Questions to Ask Yourself About Retirement: Family Relationships
What does family look like for you?
Whether you’re single, married, divorced, or widowed—with children or without children—you have an answer to that question. When you hear the word family, you may see the face of a spouse, faces of children, grandchildren, parents, good friends, siblings, nieces, and nephews. Your family may be large or small; it may be growing with new babies or declining as people age and die. However you define family, it’s often the crucial place where life’s meaning and your identity are shaped.
At the Center for Health we recognize the value of a strong and healthy social support network. Many studies have indicated the importance of these relationships for coping with sudden loss, illness, and stress. As pastors and religious professionals anticipate retirement, the value of these relationships becomes even more obvious. One of the primary motivations for retirement may be to devote more time to family relationships. While the demands of parish ministry may have interfered with this priority, retirement may seem like a chance to make up for this deficiency.
Interviews of newly retired professionals for our book Shaping a Life of Significance for Retirement* highlighted a variety of changes they experienced in their relationships: husband and wife, parent and adult child, grandparent and grandchild, and siblings. We explore each of these relationships in greater detail in the book. Every married person identified ways retirement had changed their spousal relationship, ranging from very positive to very negative. Those with grandchildren (or in some cases nieces and nephews) described ways in which retirement affected these relationships. A change in sibling relationships was a surprising discovery and one most people interviewed didn’t anticipate.
We recommend reflecting on and discussing the following questions with family members as you consider the unique opportunities to continue to build these relationships after retirement.
What areas may be important for you and your significant other to talk through, before or in the early stages of retirement, in order to align your expectations? When married couples experience conflict as they enter retirement, it is most often associated with a difference in expectations of what this phase of life will look like. (These might include how time is spent, how much time is spent together and individually, or how financial priorities may differ in retirement.) What steps might be taken to bring expectations into alignment?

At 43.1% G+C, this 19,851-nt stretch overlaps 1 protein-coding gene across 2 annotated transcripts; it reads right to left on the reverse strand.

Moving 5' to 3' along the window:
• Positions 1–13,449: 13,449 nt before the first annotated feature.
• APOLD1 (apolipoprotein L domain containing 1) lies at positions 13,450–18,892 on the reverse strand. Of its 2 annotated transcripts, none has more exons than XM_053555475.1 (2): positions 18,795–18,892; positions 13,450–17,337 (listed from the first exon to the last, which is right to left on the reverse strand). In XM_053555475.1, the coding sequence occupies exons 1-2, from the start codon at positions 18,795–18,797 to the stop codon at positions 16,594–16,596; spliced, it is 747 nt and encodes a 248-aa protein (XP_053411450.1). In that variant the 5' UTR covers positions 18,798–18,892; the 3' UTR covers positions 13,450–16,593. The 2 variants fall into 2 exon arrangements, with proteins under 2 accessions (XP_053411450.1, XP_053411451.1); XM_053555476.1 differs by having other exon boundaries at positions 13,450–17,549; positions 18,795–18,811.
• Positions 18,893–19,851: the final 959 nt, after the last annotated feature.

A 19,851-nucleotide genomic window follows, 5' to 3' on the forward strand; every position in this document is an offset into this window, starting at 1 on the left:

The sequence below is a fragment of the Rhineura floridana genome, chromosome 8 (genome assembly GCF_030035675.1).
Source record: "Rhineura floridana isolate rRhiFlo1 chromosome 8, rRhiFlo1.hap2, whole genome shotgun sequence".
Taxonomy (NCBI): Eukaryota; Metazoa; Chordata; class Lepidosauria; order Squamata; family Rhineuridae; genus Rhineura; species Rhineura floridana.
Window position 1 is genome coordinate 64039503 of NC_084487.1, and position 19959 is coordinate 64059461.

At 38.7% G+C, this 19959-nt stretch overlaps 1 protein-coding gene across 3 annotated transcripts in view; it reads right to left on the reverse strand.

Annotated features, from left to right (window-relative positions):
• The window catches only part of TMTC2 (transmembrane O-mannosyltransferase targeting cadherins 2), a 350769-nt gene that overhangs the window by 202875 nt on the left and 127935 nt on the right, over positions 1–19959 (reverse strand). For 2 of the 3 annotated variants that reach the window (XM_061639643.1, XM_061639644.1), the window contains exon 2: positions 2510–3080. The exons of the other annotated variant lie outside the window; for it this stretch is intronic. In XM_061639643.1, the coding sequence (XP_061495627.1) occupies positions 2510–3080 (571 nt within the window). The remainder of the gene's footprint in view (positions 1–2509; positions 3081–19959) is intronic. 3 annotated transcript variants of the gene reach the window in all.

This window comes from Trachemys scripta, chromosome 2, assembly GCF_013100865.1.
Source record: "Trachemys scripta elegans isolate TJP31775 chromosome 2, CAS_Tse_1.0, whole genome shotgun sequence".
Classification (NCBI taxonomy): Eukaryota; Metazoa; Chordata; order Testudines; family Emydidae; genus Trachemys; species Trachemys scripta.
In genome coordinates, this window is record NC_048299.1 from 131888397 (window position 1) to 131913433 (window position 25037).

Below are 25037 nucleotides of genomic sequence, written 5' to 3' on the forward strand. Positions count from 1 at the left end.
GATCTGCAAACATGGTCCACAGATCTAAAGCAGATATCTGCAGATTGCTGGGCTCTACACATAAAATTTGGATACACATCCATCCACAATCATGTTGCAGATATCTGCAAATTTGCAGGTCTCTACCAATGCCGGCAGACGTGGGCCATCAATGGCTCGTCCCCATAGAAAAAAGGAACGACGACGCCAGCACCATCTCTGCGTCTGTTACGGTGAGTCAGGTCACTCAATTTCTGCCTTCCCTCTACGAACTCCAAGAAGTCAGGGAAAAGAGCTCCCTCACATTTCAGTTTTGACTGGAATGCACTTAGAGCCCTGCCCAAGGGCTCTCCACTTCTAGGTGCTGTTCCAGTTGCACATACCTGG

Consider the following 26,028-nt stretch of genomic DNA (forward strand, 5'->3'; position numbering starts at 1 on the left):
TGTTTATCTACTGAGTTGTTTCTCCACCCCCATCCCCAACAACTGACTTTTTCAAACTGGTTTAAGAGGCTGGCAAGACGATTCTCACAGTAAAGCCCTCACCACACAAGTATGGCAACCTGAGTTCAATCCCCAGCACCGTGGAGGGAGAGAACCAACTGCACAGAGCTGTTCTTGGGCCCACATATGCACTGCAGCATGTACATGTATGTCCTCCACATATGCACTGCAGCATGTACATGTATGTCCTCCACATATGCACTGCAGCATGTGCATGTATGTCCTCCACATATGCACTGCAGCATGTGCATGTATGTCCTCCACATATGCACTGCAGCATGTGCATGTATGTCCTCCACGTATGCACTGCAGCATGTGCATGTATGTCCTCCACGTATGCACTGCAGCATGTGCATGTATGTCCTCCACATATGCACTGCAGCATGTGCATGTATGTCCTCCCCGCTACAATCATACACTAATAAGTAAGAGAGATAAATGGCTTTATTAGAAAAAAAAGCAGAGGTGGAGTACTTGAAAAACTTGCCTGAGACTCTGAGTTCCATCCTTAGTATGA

If you have siblings, did you see the relationship with them grow more distant during the intense years of developing a career and/or raising a family? At your current stage of life, have you seen this relationship with siblings change, or do you see the potential for change? Some studies suggest that events of later life (such as retirement, death of parents, illness) have the potential to bring siblings closer together.
Is moving in closer proximity to children or grandchildren something you want to consider? Would this be advisable in your situation? Why or why not?
Is there a family relationship in which you desire reconciliation? Retirement may be a time to seek restoration with family or others with whom you have had significant conflict. The Book of Genesis gives some of the most detailed accounts in the Bible of the workings of a “normal” (though some might call it “dysfunctional”) extended family. Certainly one theme in this book, and indeed in the whole Bible, is reconciliation of relationships. If you have wronged someone, consider Jacob’s long, drawn-out, cautious approach to meeting his aggrieved brother Esau (chapter 33). Or, if someone in your family has wronged you, consider what would it be like to extend forgiveness to that person as Joseph did with to his brothers, who betrayed him (chapter 45). What other insights from scripture come to mind as you think about reconciliation of close personal relationships in retirement?
*Shaping a Life of Significance for Retirement by R. Jack Hansen and Jerry P. Haas (Nashville: Upper Room Books, 2010).
©Jerry P. Haas and R. Jack Hansen, 2012
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